~William Golding, Lord of the Flies, (Characters: Piggy and the Narrator), Chapter 2, Page 44


“I got the conch! Just you listen! The first thing we ought to have made was shelters down there by the beach. It wasn’t half cold down there in the night. But the first time Ralph says ‘fire’ you goes howling and screaming up this here mountain. Like a pack of kids!”

~William Golding, Lord of the Flies, (Character: Piggy), Chapter 2, Page 45


“So long as your hunters remember the fire―”

“You and your fire!”

The two boys trotted down the beach, and, turning at the water’s edge, looked back at the pink mountain. The trickle of smoke sketched a chalky line up the solid blue of the sky, wavered high up and faded. Ralph frowned.

“I wonder how far off you could see that.”


“We don’t make enough smoke.”

~William Golding, Lord of the Flies, (Character: Jack), Chapter 3, Page 53


“Piggy’s specs!” shouted Ralph. “If the fire’s all out, we’ll need them―” He stopped shouting and swayed on his feet. Piggy was only just visible, bumbling up from the beach. Ralph looked at the horizon, then up to the mountain. Was it better to fetch Piggy’s glasses, or would the ship have gone? Or if they climbed on, supposing the fire was all out, and they had to watch Piggy crawling nearer and the ship sinking under the horizon?

Balanced on a high peak of need, agonized by indecision, Ralph cried out:

“Oh God, oh God!”

~William Golding, Lord of the Flies, (Characters: Piggy and Ralph), Chapter 4, Page 67


“The fire was dead. They saw that straight away; saw what they had really known down on the beach when the smoke of home had beckoned. The fire was out, smokeless and dead; the watchers were gone. A pile of unused fuel lay ready.

Ralph turned to the sea. The horizon stretched, impersonal once more, barren of all but the faintest trace of smoke. Ralph ran stumbling along the rocks, saved himself on the edge of the pink cliff, and screamed at the ship.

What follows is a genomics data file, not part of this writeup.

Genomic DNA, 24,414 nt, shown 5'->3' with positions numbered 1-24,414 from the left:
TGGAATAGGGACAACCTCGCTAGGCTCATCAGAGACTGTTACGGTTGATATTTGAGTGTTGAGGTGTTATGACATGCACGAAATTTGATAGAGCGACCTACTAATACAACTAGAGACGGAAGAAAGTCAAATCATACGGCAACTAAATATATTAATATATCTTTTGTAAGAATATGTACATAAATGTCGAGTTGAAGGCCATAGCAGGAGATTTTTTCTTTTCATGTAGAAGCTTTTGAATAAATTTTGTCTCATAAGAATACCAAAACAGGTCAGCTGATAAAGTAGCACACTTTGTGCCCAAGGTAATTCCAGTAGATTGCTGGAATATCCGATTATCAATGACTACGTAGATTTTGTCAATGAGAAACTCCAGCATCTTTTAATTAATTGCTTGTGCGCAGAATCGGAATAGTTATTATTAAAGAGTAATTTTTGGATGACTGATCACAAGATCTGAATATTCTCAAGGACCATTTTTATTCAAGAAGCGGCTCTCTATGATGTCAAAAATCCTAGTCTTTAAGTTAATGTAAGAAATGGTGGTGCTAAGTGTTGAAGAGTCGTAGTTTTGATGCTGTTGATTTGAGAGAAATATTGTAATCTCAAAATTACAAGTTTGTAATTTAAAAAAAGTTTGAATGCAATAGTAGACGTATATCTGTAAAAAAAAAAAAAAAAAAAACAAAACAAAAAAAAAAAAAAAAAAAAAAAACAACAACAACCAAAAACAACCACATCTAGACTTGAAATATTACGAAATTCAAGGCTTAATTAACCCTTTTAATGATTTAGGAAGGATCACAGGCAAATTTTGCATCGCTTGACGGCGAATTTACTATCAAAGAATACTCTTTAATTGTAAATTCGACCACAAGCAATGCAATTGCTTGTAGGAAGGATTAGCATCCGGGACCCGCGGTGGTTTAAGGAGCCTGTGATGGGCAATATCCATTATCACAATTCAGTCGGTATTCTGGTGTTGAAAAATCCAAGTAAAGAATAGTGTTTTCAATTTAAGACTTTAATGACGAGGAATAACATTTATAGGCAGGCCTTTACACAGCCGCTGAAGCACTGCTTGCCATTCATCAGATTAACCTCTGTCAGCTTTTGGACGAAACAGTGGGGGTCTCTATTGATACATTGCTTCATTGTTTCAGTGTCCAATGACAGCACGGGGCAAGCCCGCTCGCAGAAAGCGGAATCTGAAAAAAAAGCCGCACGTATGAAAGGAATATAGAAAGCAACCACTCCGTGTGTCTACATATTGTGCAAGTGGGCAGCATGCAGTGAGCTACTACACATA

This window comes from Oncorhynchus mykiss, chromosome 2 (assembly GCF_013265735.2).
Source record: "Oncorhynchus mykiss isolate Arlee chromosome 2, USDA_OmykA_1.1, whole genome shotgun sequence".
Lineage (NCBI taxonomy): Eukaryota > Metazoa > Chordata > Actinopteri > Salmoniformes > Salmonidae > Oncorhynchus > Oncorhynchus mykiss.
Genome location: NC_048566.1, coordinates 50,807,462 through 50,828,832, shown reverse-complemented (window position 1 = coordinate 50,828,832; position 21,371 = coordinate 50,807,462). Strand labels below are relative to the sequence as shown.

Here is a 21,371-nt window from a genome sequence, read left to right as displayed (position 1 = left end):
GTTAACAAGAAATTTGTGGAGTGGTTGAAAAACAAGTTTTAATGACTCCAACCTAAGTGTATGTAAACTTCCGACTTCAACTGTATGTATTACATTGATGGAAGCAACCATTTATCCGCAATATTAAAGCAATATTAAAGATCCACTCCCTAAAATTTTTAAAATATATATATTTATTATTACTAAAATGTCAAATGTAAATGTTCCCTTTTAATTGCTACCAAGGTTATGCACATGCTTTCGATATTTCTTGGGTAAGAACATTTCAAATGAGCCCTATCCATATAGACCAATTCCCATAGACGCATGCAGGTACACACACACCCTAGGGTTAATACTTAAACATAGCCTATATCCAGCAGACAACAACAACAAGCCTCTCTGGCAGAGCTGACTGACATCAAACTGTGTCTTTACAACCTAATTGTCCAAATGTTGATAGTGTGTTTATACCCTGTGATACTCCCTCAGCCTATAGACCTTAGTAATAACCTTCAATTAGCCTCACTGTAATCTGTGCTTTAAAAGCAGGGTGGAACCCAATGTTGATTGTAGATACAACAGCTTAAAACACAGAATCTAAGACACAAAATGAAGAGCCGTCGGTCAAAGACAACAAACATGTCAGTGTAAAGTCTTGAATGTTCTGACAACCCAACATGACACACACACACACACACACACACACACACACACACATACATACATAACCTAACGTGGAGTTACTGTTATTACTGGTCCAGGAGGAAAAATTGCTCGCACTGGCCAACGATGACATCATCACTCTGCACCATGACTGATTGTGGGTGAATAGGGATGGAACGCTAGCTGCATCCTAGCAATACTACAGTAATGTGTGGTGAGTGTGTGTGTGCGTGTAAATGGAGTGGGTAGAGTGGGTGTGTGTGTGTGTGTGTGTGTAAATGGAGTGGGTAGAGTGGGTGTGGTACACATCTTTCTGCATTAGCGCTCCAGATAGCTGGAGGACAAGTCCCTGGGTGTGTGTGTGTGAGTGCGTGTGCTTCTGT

“Come back! Come back!”

He ran backwards and forwards along the cliff, his face always to the sea, and his voice rose insanely.

“Come back! Come back!”

~William Golding, Lord of the Flies, (Characters: The Narrator and Ralph), Chapter 4, Page 67, 68


“Simon and Maurice arrived. Ralph looked at them with unwinking eyes.

Simon turned away, smearing the water from his cheeks. Ralph reached inside himself for the worst word he knew.

“They let the bloody fire go out.”

~William Golding, Lord of the Flies, (Characters: The Narrator and Ralph), Chapter 4, Page 68


“You let the fire go out.”

This repetition made Jack uneasy. He looked at the twins and then back at Ralph.

“We had to have them in the hunt,” he said, “or there wouldn’t have been enough for a ring.”

He flushed, conscious of a fault.

“The fire’s only been out an hour or two. We can light up again―”

~William Golding, Lord of the Flies, (Characters: Ralph and Jack), Chapter 4, Page 70

Jack Lord of the Flies Quotes


“There was aship.”

Jack, faced at once with too many awful implications, ducked away from them. He laid a hand on the pig and drew his knife. Ralph brought his arm down, fist clenched, and his voice shook.

“There was a ship. Out there. You said you’d keep the fire going and you let it out!” He took a step toward Jack, who turned and faced him.

“They might have seen us. We might have gone home―”

~William Golding, Lord of the Flies, (Characters: Ralph and the Narrator about Jack), Chapter 4, Page 70


“I was chief, and you were going to do what I said. You talk. But you can’t even build huts―then you go off hunting and let out the fire―”

~William Golding, Lord of the Flies, (Character: Ralph), Chapter 4, Pages 70, 71


“Yet Ralph’s throat refused to pass one. He resented, as an addition to Jack’s misbehavior, this verbal trick. The fire was dead, the ship was gone.

Could they not see? Anger instead of decency passed his throat.”

~William Golding, Lord of the Flies, (Character: The Narrator about Ralph), Chapter 4, Page 73


“If I blow the conch and they don’t come back; then we’ve had it. We shan’t keep the fire going. We’ll be like animals. We’ll never be rescued.”

“If you don’t blow, we’ll soon be animals anyway.”

~William Golding, Lord of the Flies, (Characters: Ralph and Piggy), Chapter 5, Page 92

Piggy Lord of the Flies Quotes


“The wood was not so dry as the fuel they had used on the mountain. Much of it was damply rotten and full of insects that scurried; logs had to be lifted from the soil with care or they crumbled into sodden powder.”

~William Golding, Lord of the Flies, (The Narrator about fire), Chapter 8, Page 130


“How can we make a fire?”

Jack squatted back and frowned at the pig.

“We’ll raid them and take fire. There must be four of you; Henry and you, Robert and Maurice. We’ll put on paint and sneak up; Roger can snatch a branch while I say what I want. The rest of you can get this back to where we were. We’ll build the fire there. And after that―”